Some of the top reasons for death were liver disease and overdose (from alcohol or alcohol mixed with other drugs). Looking at deaths caused by alcohol from 2006 to 2010, over 14 thousand deaths were from liver disease, followed by over 12 thousand deaths from motor-vehicle traffic crashes. Rates of death have increased for almost all age groups, besides ages 16 to 20 and people over 75. The highest rates of alcohol-related deaths are in males, but the number of women is rapidly increasing.”

Consequently, saying that marijuana has to remain contraband along with heroin and cocaine, because of the cynical advertising of alcohol and tobacco products, is a total non sequitur.

Another of the prohibitionists’ favorite arguments is that marijuana today is “so much stronger today than it was back in the 60s, when we all thought it was harmless.” Or as Trump’s Surgeon General Jerome Adams recently argued, “This ain’t your mother’s marijuana.”


The subject of increases in THC in marijuana is complicated, but it is actually a reason for legalization. Only by legalizing marijuana and treating it like alcohol with accurate potency on the packaging can we know what we are getting. Most alcohol consumers don’t buy the highest “proof” alcohol. Most people drink beer and wine, the “weakest” forms of alcohol. On the other hand, if we have to buy on the black market, we will tend to buy the strongest product available. Rational economics.

However, their basic argument against legalization is focused on mass marketing, as exemplified by the tobacco and alcohol industries, and their marketing to young people, as with Joe Camel and Spuds MacKenzie.

First, consider the fact that when marijuana first became illegal, almost no Americans had ever even heard of it. But in a July 2019 Gallup poll, “12 percent of U.S. adults said they smoke marijuana.”

Millions of arrests and many decades of a massive reefer madness prohibitionist propaganda campaign did not stop it. Indeed, it seems to have been counterproductive. Maybe if we arrest another 20 million Americans???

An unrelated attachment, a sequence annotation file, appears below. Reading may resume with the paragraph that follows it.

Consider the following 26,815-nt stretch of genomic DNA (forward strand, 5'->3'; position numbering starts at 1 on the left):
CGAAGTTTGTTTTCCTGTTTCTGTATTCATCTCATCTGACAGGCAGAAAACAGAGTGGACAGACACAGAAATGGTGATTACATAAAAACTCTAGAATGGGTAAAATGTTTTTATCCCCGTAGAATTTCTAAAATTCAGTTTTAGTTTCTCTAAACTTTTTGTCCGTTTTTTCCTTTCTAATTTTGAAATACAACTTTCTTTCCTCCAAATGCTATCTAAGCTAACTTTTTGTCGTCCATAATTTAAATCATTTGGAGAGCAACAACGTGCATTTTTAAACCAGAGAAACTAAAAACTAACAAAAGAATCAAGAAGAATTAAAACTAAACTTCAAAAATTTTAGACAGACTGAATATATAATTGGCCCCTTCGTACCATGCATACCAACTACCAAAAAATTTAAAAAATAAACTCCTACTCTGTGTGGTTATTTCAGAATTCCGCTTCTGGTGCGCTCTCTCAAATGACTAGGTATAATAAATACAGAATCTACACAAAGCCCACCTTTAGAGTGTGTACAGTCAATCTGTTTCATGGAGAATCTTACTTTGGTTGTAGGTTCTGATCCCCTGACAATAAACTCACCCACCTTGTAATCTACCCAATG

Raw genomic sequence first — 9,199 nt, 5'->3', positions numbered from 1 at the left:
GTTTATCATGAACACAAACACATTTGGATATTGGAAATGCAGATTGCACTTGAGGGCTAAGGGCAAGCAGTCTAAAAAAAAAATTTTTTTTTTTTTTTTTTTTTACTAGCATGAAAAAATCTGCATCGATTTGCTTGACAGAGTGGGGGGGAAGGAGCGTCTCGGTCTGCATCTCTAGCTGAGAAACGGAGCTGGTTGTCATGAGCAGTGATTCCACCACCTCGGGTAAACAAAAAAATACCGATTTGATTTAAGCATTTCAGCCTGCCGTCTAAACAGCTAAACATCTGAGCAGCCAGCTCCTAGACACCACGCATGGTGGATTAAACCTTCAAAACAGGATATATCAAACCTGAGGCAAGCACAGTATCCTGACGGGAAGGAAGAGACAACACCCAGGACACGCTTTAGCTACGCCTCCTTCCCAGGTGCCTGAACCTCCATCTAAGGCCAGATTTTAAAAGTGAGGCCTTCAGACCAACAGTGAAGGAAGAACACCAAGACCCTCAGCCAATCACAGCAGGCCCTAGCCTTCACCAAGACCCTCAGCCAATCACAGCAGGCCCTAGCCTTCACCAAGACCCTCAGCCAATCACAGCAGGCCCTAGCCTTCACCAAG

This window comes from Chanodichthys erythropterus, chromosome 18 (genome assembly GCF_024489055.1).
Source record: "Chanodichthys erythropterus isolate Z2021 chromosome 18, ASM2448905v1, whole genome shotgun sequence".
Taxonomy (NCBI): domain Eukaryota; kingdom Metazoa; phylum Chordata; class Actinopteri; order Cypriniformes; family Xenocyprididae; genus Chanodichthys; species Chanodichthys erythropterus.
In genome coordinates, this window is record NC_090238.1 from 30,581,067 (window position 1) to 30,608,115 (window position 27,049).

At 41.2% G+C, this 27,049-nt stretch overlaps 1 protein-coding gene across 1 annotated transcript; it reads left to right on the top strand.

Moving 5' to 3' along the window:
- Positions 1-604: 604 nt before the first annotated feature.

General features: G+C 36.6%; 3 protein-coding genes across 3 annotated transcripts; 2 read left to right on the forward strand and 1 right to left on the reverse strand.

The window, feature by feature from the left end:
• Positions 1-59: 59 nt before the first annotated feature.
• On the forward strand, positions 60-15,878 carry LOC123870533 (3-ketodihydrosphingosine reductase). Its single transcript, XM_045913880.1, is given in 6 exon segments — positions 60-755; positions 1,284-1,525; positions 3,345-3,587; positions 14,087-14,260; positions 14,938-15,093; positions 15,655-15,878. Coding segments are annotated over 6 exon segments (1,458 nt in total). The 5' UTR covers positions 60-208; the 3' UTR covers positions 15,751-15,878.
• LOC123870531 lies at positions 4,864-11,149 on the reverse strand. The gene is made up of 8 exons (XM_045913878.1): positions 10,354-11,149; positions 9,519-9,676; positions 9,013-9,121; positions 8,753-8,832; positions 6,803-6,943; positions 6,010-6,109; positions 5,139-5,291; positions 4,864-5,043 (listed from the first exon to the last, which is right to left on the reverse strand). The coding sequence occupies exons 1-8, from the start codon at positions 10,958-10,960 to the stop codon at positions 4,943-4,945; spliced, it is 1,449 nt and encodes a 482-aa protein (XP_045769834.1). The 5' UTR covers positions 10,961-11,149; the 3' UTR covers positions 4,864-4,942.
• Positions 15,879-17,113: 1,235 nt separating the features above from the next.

And as for advertising … Have you ever heard of Acapulco Gold? I may have smoked some back in the 60s (when we all thought it was harmless), but there may never have been any such thing. No way of knowing. But the “name” became famous and retains a mythical status, without a single dollar (or peso) ever having been spent on advertising it. “Skunk” and “Kush” are other examples of “brands” that became famous under prohibition.

Banned in Boston” was another type of prohibitionism (aimed at “dirty books”) that — back in the day — was used as a marketing strategy by publishers to sell risqué (a French word, of course) SMUT!!! What red blooded young American could resist that?

So there are many ways that marijuana prohibition really is counterproductive. Another example, urine testing encourages hard drug use because marijuana metabolites show up in urine for weeks after use, but heroin, cocaine, and methamphetamines are gone in a day or two.

Under prohibition marijuana is sold in the same markets as hard drugs. The Dutch have “tolerated” marijuana sales in “coffeeshops” for more than forty years because they don’t want marijuana sold on the “streets” with hard drugs. They call it “Separation of the Markets,” and they have a much lower rate of hard drug use than we do, and still a lower rate of marijuana use than in the U.S. or in their prohibitionist neighbors.

Of course, “Just Say No!” was predictably counterproductive. And it undermined the credibility of real drug education. I have been told many times, “When I found out that they had lied to me about marijuana I thought they had lied about hard drugs.”

I have spent decades demonstrating the lying that has been the foundation of marijuana prohibition. I am not talking about abstractions, but very specific programmatic lying in which the mass media, right, left and center (with very few honorable exceptions) have been complicit. Our educational system has been corrupted by the so-called D.A.R.E. program. Reefer Madness has become the ideology that justifies police violence in the Drug War.

See: DARE: The Anti-Drug Program That Never Actually Worked

So let’s stop the lying. Truth is best of all that is good.

Richard Cowan is a former NORML National Director and author of the syndicated column, Marijuana Weekly News